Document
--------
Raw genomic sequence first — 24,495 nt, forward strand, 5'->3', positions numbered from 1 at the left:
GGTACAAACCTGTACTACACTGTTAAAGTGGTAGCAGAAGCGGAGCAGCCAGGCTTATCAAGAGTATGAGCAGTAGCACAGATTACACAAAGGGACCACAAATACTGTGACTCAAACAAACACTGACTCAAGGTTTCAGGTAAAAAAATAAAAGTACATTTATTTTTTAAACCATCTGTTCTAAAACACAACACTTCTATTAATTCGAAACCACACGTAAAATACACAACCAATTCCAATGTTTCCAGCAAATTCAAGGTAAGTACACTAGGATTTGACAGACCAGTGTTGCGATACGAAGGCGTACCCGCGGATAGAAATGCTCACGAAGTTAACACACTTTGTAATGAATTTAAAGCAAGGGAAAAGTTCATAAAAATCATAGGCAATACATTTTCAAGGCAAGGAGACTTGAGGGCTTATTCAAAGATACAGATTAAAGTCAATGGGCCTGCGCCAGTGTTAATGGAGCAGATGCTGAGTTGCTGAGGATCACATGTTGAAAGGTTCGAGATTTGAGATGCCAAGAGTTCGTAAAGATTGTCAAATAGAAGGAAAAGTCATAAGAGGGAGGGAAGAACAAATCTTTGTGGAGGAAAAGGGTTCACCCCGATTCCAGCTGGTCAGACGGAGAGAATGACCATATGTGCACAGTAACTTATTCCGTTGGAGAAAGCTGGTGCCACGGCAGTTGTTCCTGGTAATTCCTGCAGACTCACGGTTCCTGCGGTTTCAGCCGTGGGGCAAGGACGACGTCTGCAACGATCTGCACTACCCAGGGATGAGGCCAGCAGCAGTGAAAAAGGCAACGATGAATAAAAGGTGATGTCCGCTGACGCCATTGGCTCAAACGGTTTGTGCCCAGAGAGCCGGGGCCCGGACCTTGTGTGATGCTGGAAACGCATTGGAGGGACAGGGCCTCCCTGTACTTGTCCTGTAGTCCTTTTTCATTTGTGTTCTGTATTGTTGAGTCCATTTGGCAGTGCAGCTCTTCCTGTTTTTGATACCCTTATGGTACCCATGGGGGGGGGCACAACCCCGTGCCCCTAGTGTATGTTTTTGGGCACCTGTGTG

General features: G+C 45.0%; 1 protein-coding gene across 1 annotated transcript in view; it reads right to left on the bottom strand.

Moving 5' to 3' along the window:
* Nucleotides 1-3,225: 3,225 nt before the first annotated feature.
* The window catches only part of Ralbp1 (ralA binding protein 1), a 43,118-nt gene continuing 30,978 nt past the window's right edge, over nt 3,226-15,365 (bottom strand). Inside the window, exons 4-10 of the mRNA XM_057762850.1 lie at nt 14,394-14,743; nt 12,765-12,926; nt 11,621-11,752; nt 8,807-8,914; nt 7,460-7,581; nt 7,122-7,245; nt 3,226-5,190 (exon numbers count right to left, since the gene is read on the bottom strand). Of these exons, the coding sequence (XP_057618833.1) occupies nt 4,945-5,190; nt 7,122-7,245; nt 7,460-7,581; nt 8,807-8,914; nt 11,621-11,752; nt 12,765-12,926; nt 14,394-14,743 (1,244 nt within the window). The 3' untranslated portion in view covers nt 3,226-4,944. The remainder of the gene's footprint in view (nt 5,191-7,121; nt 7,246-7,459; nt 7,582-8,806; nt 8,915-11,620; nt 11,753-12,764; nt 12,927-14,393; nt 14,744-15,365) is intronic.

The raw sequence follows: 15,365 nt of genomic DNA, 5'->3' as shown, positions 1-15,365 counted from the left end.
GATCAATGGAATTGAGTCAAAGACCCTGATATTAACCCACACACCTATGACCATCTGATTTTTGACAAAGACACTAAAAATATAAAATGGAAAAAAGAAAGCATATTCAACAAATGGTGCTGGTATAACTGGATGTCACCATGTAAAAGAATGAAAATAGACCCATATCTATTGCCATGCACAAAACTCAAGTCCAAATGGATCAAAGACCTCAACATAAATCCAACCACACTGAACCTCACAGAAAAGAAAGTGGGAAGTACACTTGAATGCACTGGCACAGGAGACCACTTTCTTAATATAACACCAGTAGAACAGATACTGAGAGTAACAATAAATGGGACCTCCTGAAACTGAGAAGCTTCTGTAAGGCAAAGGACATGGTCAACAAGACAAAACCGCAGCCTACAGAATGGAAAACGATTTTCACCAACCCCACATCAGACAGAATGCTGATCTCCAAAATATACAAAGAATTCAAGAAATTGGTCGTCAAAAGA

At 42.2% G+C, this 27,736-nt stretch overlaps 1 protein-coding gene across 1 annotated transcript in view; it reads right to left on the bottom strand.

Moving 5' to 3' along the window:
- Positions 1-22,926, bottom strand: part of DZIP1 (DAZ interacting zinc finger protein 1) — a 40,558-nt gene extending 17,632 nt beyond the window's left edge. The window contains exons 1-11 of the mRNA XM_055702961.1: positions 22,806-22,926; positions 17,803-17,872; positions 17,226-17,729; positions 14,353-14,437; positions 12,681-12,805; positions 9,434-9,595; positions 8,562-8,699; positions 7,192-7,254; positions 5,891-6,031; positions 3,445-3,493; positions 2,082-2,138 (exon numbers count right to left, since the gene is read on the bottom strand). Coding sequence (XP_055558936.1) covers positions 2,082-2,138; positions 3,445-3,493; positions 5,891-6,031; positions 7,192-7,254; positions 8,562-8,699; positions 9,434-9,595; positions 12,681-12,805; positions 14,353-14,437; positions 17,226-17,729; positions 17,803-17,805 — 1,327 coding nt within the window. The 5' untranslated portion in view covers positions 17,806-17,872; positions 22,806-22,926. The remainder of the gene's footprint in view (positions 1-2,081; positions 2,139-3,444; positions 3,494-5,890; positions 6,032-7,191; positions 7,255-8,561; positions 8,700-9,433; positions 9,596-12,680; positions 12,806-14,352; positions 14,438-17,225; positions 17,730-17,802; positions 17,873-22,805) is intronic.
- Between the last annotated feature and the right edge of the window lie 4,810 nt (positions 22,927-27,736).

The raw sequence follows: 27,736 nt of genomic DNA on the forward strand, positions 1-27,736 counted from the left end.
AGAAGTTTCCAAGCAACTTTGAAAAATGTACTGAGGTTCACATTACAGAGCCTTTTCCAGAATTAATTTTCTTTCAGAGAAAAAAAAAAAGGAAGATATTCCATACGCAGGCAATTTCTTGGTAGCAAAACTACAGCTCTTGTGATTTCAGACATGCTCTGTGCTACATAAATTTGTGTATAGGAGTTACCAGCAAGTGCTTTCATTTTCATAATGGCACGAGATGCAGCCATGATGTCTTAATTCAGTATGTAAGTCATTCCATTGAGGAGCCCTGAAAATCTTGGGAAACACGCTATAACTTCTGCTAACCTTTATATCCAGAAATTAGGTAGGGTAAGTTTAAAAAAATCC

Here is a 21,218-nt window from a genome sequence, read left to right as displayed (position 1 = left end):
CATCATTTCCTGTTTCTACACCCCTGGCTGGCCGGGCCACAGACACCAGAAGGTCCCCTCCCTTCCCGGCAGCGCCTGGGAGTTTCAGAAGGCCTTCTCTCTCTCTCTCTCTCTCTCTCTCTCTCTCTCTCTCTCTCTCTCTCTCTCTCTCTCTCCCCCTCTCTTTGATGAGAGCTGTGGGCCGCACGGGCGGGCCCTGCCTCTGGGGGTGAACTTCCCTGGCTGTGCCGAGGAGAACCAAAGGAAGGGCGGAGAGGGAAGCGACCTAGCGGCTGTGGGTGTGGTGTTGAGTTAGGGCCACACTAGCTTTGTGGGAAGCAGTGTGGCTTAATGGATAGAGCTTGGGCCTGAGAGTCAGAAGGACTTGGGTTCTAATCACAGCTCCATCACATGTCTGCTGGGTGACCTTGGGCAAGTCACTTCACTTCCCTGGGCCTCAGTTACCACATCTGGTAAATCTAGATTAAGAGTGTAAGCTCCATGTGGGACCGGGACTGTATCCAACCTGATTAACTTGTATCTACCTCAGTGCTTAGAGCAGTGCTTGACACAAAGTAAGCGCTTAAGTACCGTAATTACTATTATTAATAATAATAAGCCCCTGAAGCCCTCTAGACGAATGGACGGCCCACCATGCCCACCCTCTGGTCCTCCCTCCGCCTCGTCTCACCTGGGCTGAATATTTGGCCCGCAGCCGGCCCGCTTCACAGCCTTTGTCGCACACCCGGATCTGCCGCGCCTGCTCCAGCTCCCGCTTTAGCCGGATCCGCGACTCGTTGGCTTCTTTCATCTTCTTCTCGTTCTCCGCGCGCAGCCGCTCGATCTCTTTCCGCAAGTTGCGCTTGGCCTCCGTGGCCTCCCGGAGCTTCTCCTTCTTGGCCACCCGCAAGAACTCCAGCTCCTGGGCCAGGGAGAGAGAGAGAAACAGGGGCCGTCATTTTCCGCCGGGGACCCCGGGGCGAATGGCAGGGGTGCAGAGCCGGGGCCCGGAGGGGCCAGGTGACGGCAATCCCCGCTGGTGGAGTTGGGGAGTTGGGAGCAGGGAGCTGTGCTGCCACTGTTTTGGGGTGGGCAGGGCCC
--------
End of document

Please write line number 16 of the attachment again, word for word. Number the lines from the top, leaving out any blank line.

CATCATTTCCTGTTTCTACACCCCTGGCTGGCCGGGCCACAGACACCAGAAGGTCCCCTCCCTTCCCGGCAGCGCCTGGGAGTTTCAGAAGGCCTTCTCTCTCTCTCTCTCTCTCTCTCTCTCTCTCTCTCTCTCTCTCTCTCTCTCTCTCTCTCCCCCTCTCTTTGATGAGAGCTGTGGGCCGCACGGGCGGGCCCTGCCTCTGGGGGTGAACTTCCCTGGCTGTGCCGAGGAGAACCAAAGGAAGGGCGGAGAGGGAAGCGACCTAGCGGCTGTGGGTGTGGTGTTGAGTTAGGGCCACACTAGCTTTGTGGGAAGCAGTGTGGCTTAATGGATAGAGCTTGGGCCTGAGAGTCAGAAGGACTTGGGTTCTAATCACAGCTCCATCACATGTCTGCTGGGTGACCTTGGGCAAGTCACTTCACTTCCCTGGGCCTCAGTTACCACATCTGGTAAATCTAGATTAAGAGTGTAAGCTCCATGTGGGACCGGGACTGTATCCAACCTGATTAACTTGTATCTACCTCAGTGCTTAGAGCAGTGCTTGACACAAAGTAAGCGCTTAAGTACCGTAATTACTATTATTAATAATAATAAGCCCCTGAAGCCCTCTAGACGAATGGACGGCCCACCATGCCCACCCTCTGGTCCTCCCTCCGCCTCGTCTCACCTGGGCTGAATATTTGGCCCGCAGCCGGCCCGCTTCACAGCCTTTGTCGCACACCCGGATCTGCCGCGCCTGCTCCAGCTCCCGCTTTAGCCGGATCCGCGACTCGTTGGCTTCTTTCATCTTCTTCTCGTTCTCCGCGCGCAGCCGCTCGATCTCTTTCCGCAAGTTGCGCTTGGCCTCCGTGGCCTCCCGGAGCTTCTCCTTCTTGGCCACCCGCAAGAACTCCAGCTCCTGGGCCAGGGAGAGAGAGAGAAACAGGGGCCGTCATTTTCCGCCGGGGACCCCGGGGCGAATGGCAGGGGTGCAGAGCCGGGGCCCGGAGGGGCCAGGTGACGGCAATCCCCGCTGGTGGAGTTGGGGAGTTGGGAGCAGGGAGCTGTGCTGCCACTGTTTTGGGGTGGGCAGGGCCC